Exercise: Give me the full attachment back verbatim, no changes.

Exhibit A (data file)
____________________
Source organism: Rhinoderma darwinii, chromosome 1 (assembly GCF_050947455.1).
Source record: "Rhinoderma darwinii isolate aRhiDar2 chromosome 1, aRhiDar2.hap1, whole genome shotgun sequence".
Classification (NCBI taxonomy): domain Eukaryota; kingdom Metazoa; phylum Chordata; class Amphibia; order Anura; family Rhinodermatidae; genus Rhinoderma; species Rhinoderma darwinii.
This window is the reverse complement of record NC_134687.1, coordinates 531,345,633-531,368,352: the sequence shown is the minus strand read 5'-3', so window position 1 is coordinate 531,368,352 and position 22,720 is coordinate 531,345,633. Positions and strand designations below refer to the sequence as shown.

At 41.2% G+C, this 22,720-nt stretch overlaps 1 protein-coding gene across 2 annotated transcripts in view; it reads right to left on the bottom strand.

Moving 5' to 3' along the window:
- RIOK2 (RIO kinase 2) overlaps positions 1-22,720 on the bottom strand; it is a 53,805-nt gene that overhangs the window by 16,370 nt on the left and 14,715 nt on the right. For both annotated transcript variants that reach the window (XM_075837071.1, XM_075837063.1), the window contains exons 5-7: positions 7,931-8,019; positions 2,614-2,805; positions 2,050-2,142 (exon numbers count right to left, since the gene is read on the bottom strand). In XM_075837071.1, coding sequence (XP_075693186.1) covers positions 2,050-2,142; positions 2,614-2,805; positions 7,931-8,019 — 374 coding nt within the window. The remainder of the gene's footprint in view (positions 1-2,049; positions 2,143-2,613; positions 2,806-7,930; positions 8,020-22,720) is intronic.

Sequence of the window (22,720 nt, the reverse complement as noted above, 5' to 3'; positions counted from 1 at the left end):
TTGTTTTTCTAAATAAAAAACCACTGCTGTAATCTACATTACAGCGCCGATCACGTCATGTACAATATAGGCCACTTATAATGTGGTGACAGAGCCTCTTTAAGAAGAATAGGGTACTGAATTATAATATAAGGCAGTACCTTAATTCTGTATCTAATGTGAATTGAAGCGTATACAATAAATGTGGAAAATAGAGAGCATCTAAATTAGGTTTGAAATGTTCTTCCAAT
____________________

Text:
Source organism: Rhinoderma darwinii, chromosome 1 (assembly GCF_050947455.1).
Source record: "Rhinoderma darwinii isolate aRhiDar2 chromosome 1, aRhiDar2.hap1, whole genome shotgun sequence".
Classification (NCBI taxonomy): domain Eukaryota; kingdom Metazoa; phylum Chordata; class Amphibia; order Anura; family Rhinodermatidae; genus Rhinoderma; species Rhinoderma darwinii.
This window is the reverse complement of record NC_134687.1, coordinates 531,345,633-531,368,352: the sequence shown is the minus strand read 5'-3', so window position 1 is coordinate 531,368,352 and position 22,720 is coordinate 531,345,633. Positions and strand designations below refer to the sequence as shown.

At 41.2% G+C, this 22,720-nt stretch overlaps 1 protein-coding gene across 2 annotated transcripts in view; it reads right to left on the bottom strand.

Moving 5' to 3' along the window:
- RIOK2 (RIO kinase 2) overlaps positions 1-22,720 on the bottom strand; it is a 53,805-nt gene that overhangs the window by 16,370 nt on the left and 14,715 nt on the right. For both annotated transcript variants that reach the window (XM_075837071.1, XM_075837063.1), the window contains exons 5-7: positions 7,931-8,019; positions 2,614-2,805; positions 2,050-2,142 (exon numbers count right to left, since the gene is read on the bottom strand). In XM_075837071.1, coding sequence (XP_075693186.1) covers positions 2,050-2,142; positions 2,614-2,805; positions 7,931-8,019 — 374 coding nt within the window. The remainder of the gene's footprint in view (positions 1-2,049; positions 2,143-2,613; positions 2,806-7,930; positions 8,020-22,720) is intronic.

Sequence of the window (22,720 nt, the reverse complement as noted above, 5' to 3'; positions counted from 1 at the left end):
TTGTTTTTCTAAATAAAAAACCACTGCTGTAATCTACATTACAGCGCCGATCACGTCATGTACAATATAGGCCACTTATAATGTGGTGACAGAGCCTCTTTAAGAAGAATAGGGTACTGAATTATAATATAAGGCAGTACCTTAATTCTGTATCTAATGTGAATTGAAGCGTATACAATAAATGTGGAAAATAGAGAGCATCTAAATTAGGTTTGAAATGTTCTTCCAAT